The modularity of a distributed DC architecture improves the maintainability of the system with hot-swappable, user-replaceable modules for rectification and battery storage. Additionally, in applications where the UPS is at capacity, resulting in unusable white space, DC power architectures can help reclaim that space as usable with just an AC feed from the source to the IT rack or cabinet.
Scott Matteson: What are the limitations or issues with centralized DC power architecture?
Jeff Schnitzer: There is a perceived limitation in the availability of DC-fed IT equipment; however, in the last few years, IT equipment (routers and servers) manufacturers have gotten on board with DC-fed options for the majority of their offerings, due to the many benefits described above.
One of the challenges with the traditional centralized DC power architecture is that power must be distributed from a central location at the user voltage. If the system is 48V DC, for example, the cables are very large because of the high currents involved, and losses will typically be high. This is why a distributed DC power architecture often makes sense. The power is not converted to DC until it is close to the equipment consuming the power and can be transferred at a higher (AC) voltage using smaller cables thus incurring lower losses. Alternatively, a higher voltage DC can be used to reduce the loss, however, this voltage will still need to be stepped down to a voltage compatible with the load equipment. Higher voltage (400V) centralized DC systems are being used, and the efficiencies are improved, but there have been some availability and safety concerns with higher voltage DC systems.
Scott Matteson: What is involved with switching from one to the other (work details, expense, conversions, etc.)?
Jeff Schnitzer: The benefit is a smaller capital and operations expenditures budget. That said, greenfield applications far are easier to deploy with DC than with AC and to extract these considerable financial benefits.
If a facility is already equipped with an AC power architecture, the cost and effort to convert to a DC architecture is prohibitively high, since the distribution equipment and infrastructure would have to be replaced. It would not make economic sense. However, if the AC UPS is already at capacity, additional load can be added by using distributed DC power cabinets connected directly to the utility feed, since they provide their own interruption protection. This is a great way to utilize what would otherwise be stranded white space. A distributed DC architecture can coexist alongside a centralized AC system when its capacity is limited. Installation is as simple as providing a utility feed to the cabinet location.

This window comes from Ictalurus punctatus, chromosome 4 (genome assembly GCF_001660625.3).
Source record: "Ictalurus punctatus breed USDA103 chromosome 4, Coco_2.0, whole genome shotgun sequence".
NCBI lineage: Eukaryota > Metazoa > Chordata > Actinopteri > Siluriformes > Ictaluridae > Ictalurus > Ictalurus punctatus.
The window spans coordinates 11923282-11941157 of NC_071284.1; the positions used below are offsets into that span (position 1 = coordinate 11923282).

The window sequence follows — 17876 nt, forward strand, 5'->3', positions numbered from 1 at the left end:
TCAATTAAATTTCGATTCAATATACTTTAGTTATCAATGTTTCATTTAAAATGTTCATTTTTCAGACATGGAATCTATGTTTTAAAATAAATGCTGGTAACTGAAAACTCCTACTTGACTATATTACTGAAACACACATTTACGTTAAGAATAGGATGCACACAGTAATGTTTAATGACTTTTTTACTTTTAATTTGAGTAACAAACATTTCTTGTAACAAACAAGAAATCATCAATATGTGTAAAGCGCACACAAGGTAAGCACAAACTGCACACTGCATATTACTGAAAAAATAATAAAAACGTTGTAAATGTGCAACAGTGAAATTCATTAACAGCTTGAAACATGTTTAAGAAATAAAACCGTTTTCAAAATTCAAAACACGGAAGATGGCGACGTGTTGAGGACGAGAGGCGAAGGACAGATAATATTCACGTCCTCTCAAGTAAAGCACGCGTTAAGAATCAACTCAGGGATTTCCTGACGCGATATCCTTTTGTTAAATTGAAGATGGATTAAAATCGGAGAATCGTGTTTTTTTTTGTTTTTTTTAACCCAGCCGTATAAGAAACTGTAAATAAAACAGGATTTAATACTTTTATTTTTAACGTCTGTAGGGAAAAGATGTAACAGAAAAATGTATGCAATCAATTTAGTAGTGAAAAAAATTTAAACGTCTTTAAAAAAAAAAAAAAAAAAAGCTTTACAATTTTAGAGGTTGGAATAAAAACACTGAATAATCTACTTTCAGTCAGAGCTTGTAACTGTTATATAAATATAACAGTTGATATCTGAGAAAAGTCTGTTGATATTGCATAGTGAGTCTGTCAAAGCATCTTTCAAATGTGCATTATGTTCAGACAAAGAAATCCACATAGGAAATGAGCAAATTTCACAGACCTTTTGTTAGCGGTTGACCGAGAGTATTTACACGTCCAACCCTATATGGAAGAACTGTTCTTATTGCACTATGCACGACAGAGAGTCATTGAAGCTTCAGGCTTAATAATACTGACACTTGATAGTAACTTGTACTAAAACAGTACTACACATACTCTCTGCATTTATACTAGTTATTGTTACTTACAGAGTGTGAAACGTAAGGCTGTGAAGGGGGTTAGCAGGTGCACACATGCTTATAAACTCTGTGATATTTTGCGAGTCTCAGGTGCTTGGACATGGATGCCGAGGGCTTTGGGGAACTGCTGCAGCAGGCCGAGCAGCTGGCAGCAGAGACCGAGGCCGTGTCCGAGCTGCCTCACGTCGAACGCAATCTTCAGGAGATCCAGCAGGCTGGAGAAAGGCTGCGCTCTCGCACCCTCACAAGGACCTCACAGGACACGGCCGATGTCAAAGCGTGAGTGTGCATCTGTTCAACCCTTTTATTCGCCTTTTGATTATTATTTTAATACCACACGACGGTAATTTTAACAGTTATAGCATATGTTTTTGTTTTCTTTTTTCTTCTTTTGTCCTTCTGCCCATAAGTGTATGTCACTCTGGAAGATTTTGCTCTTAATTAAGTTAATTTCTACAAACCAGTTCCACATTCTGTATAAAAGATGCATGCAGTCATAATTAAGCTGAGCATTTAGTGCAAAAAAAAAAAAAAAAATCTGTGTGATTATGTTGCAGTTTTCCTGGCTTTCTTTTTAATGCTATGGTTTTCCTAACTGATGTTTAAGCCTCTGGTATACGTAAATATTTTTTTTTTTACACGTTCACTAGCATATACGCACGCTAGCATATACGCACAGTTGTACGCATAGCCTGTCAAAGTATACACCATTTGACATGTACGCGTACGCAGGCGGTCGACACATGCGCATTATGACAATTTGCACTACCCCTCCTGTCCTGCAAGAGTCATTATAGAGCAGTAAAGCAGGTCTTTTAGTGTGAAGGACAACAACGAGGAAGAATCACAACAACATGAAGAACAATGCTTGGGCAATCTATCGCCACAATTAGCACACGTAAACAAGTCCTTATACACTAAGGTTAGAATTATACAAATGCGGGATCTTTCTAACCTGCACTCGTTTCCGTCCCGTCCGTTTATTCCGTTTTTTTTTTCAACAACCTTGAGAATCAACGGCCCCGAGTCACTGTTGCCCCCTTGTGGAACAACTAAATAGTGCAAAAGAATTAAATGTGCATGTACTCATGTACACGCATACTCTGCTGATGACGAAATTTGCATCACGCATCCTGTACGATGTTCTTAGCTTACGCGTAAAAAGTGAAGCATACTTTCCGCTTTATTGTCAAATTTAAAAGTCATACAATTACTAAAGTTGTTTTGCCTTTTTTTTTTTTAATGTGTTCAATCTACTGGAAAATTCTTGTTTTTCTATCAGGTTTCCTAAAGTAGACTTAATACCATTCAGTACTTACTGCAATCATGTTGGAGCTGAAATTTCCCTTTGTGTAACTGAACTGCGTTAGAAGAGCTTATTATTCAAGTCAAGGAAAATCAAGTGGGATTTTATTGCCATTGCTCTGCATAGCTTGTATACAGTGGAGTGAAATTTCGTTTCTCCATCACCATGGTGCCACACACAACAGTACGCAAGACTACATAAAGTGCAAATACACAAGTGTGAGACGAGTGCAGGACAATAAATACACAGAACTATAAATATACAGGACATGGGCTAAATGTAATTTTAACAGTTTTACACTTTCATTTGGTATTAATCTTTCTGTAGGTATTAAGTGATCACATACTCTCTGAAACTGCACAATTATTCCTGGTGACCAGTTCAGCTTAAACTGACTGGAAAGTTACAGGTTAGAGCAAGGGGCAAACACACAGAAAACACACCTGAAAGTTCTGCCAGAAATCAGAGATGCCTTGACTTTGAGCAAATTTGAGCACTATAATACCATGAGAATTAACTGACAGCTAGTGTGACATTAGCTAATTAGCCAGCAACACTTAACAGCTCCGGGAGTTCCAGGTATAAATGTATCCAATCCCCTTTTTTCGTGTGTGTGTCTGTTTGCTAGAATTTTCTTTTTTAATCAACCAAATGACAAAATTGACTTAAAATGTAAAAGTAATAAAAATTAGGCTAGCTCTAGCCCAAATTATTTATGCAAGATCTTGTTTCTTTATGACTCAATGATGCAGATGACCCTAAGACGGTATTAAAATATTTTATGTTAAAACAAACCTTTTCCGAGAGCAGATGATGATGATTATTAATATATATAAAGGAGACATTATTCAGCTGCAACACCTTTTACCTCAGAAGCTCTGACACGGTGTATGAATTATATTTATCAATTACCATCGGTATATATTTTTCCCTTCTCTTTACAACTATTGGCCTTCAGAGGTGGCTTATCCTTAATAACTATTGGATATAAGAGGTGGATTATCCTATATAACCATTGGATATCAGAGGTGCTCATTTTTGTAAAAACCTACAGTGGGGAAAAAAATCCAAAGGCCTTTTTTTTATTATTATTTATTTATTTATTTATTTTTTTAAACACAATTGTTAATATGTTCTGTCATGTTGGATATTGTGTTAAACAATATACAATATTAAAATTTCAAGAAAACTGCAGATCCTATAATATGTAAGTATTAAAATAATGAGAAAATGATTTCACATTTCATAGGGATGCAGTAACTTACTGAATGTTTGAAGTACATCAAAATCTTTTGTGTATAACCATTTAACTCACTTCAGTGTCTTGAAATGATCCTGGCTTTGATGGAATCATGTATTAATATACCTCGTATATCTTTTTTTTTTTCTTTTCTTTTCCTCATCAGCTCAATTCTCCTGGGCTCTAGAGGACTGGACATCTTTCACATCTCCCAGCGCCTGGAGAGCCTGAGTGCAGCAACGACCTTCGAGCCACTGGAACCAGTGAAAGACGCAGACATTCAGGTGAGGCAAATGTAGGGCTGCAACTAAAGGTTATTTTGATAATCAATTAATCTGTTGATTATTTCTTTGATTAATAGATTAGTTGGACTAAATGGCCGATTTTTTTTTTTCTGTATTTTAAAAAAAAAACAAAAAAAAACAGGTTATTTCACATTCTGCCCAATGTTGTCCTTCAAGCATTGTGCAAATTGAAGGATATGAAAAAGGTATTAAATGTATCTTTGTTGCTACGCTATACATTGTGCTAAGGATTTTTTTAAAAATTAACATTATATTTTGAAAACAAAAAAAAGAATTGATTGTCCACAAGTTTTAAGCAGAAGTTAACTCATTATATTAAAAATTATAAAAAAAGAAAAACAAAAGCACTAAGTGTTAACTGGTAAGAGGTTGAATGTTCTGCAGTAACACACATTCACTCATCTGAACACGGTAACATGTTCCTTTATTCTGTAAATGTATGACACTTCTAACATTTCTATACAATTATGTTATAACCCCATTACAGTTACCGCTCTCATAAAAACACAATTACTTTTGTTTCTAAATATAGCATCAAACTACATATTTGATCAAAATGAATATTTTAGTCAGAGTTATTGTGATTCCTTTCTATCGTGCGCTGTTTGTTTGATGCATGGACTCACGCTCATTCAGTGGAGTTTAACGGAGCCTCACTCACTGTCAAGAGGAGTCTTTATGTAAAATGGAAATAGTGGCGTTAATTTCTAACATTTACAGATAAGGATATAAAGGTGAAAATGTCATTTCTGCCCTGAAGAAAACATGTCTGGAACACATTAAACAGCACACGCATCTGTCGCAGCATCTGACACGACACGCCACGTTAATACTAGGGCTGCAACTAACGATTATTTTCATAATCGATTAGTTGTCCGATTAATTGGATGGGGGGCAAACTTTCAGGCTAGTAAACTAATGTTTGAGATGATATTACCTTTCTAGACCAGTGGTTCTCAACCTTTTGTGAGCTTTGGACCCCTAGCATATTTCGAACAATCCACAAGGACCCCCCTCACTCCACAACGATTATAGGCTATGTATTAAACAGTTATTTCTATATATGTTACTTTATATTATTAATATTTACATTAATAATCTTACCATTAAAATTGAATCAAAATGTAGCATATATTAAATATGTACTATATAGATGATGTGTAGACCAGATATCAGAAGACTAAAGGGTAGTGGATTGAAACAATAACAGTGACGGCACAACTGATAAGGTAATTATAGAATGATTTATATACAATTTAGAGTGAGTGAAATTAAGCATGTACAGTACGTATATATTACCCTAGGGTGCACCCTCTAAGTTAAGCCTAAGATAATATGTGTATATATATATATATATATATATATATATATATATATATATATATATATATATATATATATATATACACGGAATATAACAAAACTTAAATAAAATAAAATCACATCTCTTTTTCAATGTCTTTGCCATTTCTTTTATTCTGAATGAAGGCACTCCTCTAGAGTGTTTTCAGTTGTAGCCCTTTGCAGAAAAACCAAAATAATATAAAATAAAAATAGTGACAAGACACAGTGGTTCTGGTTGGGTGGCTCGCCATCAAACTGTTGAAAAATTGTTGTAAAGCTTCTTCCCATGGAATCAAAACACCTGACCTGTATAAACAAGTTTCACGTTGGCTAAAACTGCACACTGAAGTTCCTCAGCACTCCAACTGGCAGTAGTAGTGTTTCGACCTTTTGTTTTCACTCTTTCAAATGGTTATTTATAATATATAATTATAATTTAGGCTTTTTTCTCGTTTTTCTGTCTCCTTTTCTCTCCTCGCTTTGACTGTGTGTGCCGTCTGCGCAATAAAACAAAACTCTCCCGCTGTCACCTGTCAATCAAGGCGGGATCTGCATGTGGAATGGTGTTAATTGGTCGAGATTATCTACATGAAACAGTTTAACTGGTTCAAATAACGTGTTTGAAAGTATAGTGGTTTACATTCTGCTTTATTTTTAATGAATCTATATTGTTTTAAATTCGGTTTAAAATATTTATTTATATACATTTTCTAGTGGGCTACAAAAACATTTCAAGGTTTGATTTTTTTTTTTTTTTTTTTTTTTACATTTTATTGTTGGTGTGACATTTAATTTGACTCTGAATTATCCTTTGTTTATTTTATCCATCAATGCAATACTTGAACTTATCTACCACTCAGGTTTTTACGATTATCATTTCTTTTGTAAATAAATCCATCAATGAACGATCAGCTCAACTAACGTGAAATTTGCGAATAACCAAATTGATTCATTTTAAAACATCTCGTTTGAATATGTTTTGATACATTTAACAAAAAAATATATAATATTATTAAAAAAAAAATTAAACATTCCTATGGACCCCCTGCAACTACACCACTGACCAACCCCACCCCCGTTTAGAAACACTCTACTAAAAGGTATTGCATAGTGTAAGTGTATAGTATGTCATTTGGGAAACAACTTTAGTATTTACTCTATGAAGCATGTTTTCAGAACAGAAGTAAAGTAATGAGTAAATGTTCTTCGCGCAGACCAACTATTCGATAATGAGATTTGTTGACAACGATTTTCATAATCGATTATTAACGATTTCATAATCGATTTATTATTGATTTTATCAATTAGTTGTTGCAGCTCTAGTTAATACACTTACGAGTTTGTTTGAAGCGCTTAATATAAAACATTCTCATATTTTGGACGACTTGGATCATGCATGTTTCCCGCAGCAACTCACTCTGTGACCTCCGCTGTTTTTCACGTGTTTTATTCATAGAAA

Scott Matteson: What should IT pros and DC professionals focus on in 2021?
Jeff Schnitzer: IT and data center professionals are well-aware of the exponential growth of data being produced and processed worldwide. If increasing demand is a known entity, the question becomes how can they better build out their data centers to support that influx and scale to meet the advent of emerging technologies with agility and resilience?
Emerging technologies such as cloud computing, the Internet of Things and smart cities are all expanding and continuing to evolve, so ensuring facilities and equipment are ready and able to meet the massive data demands of these applications will be essential in the coming year. If we consider how IoT devices work, it’s all about providing low latency and connectivity to transmit and process large amounts of information quickly. Edge computing is one way to navigate and keep that data close to its output source, but 5G networks must first be more widely deployed—thankfully, that reality is nearly upon us.
With data-heavy, next-generation technologies being developed every day, it’s going to be more important than ever for data center professionals to look closely at their existing networking and power infrastructures—and consider alternatives like DC power architectures—to ensure they are able to meet the exponential demand increases that are likely on the horizon.